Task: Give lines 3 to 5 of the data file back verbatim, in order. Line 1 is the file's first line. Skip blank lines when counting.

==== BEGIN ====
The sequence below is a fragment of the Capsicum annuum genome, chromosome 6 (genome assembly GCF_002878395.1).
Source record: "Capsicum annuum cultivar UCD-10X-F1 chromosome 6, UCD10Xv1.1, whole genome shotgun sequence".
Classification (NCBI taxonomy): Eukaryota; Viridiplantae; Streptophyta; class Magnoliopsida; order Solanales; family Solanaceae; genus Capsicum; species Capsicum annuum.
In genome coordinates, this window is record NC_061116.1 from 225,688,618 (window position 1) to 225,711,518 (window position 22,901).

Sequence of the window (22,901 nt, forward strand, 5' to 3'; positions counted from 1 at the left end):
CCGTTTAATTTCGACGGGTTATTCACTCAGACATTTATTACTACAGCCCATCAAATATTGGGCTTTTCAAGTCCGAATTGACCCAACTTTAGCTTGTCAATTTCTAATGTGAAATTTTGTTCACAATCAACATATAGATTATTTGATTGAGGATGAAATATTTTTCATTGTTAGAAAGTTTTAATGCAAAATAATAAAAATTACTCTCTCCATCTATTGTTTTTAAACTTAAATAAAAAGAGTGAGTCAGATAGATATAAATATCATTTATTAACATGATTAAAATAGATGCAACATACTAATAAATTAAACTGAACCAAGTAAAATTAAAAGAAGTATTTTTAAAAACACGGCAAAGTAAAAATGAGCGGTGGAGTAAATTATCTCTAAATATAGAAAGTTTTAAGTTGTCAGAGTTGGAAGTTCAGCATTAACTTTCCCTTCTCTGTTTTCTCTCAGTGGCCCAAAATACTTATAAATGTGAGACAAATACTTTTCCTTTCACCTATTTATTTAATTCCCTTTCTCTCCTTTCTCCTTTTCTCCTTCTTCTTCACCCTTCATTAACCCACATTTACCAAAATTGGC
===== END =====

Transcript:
Classification (NCBI taxonomy): Eukaryota; Viridiplantae; Streptophyta; class Magnoliopsida; order Solanales; family Solanaceae; genus Capsicum; species Capsicum annuum.
In genome coordinates, this window is record NC_061116.1 from 225,688,618 (window position 1) to 225,711,518 (window position 22,901).

Sequence of the window (22,901 nt, forward strand, 5' to 3'; positions counted from 1 at the left end):